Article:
Depending on what we find during the assessment, we might work on the breath, teach you how to do a pelvic floor muscle activation, we will make sure you can go home confident you are doing the right thing. We may give you pelvic floor muscle strengthening or release work, teach you strategies on how to best activate your core, bladder retraining; a whole range of things depending on your expectations and our findings.
How many sessions will I need?
It all depends on what we find, we will discuss and agree on a plan with you, sometimes one session is enough, possibly 4-6 sessions are needed, few people need to come for a longer period of time. We always work towards helping you to be as comfortable with self-managing your condition as possible. Sometimes this does need some ongoing support.
What type of things will you get me to do at home?
Almost certainly pelvic floor muscle exercises and or release connected to your breath. Depending on our findings, it might range from bladder retraining, abdominal work to knowing how to do a perfect poo!
How much does treatment cost?
The first 1-hour assessment is £95, a follow up is £65
What happens if I’m on my period?
We are generally fine to assess you, as long as you are comfortable. If we are also carrying out an external vaginal ultrasound scan, it is more comfortable for you to re-arrange.
Should I go to the loo before I see you?
The most important thing is that you are comfortable, if you need to go, go, if you don’t need to, it is fine.
Why are you so passionate about this part of a women’s body?
Having control over our bowel and bladder function and having pleasurable, pain free sex significantly impacts our overall quality of life. Around 50% of women do have symptoms, only few seek help. This breaks our heart as so often these symptoms can be helped. Talk to your fit-pro, health care professionals and friends, if we all support each other in asking for help, women’s health will get on the map! We are not men with boobs & tubes, we have different physiologies and health needs, which too often aren’t met!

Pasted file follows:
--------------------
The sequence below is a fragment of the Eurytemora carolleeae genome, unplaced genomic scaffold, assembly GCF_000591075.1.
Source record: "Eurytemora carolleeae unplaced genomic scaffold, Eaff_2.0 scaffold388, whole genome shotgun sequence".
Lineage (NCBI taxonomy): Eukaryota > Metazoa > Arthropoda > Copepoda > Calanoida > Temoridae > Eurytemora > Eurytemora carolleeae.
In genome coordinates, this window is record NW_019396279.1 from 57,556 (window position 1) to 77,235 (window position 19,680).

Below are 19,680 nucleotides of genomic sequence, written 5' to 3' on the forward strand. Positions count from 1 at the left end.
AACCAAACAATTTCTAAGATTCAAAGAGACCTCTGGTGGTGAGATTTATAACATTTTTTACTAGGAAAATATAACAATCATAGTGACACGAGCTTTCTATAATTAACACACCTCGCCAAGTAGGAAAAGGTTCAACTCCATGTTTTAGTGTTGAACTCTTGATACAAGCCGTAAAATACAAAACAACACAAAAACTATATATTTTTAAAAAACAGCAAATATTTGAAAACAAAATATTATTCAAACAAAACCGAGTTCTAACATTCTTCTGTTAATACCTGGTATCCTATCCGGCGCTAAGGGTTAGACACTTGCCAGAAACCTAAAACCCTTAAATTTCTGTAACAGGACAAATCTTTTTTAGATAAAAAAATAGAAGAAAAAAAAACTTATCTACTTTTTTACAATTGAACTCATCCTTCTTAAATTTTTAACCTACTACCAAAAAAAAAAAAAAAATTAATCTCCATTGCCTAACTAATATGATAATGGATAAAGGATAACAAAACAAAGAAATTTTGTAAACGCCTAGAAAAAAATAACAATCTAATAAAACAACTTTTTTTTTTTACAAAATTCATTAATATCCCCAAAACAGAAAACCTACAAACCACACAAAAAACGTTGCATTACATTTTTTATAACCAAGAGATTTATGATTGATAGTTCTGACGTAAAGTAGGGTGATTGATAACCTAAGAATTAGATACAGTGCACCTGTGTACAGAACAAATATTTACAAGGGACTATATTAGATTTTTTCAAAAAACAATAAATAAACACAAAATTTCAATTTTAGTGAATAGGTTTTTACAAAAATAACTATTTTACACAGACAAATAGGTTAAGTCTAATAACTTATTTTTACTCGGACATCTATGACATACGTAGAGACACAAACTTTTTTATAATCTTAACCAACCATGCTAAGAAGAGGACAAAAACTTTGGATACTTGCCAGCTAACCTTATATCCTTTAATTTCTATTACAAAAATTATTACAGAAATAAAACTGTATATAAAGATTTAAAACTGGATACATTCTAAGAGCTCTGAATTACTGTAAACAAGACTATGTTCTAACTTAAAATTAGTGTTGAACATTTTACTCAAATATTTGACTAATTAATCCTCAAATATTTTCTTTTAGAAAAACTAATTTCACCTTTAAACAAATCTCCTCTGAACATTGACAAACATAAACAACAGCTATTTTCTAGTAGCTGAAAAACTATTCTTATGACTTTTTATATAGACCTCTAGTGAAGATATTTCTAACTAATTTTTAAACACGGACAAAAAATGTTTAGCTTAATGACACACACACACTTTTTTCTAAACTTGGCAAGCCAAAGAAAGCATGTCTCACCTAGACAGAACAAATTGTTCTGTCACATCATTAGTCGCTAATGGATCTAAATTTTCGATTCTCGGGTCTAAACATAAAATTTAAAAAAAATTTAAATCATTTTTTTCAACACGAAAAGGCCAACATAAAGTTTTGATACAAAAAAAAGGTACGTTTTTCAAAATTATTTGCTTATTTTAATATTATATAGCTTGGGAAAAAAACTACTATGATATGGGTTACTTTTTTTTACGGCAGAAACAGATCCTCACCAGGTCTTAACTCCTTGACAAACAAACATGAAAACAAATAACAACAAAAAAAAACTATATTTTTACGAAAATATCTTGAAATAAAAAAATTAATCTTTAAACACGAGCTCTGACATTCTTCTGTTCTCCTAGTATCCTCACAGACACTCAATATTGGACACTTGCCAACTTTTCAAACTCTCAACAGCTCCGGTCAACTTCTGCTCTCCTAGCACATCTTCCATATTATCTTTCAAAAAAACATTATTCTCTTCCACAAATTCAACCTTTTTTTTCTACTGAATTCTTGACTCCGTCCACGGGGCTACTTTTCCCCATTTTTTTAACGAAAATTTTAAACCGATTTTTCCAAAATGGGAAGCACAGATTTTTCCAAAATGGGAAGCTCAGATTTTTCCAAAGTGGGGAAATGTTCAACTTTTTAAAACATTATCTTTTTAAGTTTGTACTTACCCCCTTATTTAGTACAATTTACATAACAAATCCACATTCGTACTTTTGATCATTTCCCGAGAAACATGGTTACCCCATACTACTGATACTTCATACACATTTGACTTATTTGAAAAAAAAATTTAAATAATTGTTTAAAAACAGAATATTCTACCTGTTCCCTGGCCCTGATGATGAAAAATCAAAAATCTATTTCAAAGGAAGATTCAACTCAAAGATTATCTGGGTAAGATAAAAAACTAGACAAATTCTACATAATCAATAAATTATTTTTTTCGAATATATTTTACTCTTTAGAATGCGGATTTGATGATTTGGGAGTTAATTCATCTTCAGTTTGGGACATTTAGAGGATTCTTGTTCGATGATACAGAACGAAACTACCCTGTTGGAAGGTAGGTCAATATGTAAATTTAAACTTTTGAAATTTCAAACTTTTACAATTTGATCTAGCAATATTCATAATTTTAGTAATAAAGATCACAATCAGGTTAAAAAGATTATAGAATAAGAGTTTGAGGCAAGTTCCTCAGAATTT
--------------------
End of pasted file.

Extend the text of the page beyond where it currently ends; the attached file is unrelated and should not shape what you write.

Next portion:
Are you going to tell me to stop doing what I love (dancing, running)?
We nearly always help women back to the activity they love doing, be it cross fit, walking the dog or running. Our role as physiotherapists is to keep women as active as possible.
How bad do my symptoms need to be to make a session worthwhile?
We believe all women would benefit from a post natal MOT following childbirth, independent of the type of delivery (6 weeks onwards, earlier if you have a specific concern, years later if you didn’t have one after your delivery, It is still very worthwhile). We also encourage women to have a menopause MOT, preferably ‘bank it early’ during your perimenopause or any time post menopausal. Hormonal changes have a significant impact on the vaginal tissues and pelvic floor muscles. It will also be an opportunity to provide you with frank and honest advice on how best to manage the many changes your mind & body go through during the menopause
Can you tell me what you wish all women would know about your job?
Women are so good at putting up with things, we would like all women to ask for help & support, women’s health specialists are in a great position to meet specific women’s health needs. We work closely with medics and other health care professionals, and we will make sure you end up with the best team for you. Prevention is key to a lot of women’s health issues.
Does Women’s Health Physio work?
The National Institute of Clinical Excellence (NICE) recommends women’s health physio as a first line of treatment for bladder, bowel and prolapse symptoms. There is a rigorous body of evidence that women’s health physio works.
For the original blog (and to find more about the amazing work they do), head over to the White Hart Clinic’s site and in the meantime, spread the word to mothers, sisters, daughters, cousins, friends and colleagues! It’s only by talking about this that we’ll change things and make everyone more comfortable with the brilliant service Women’s Health Physios provide.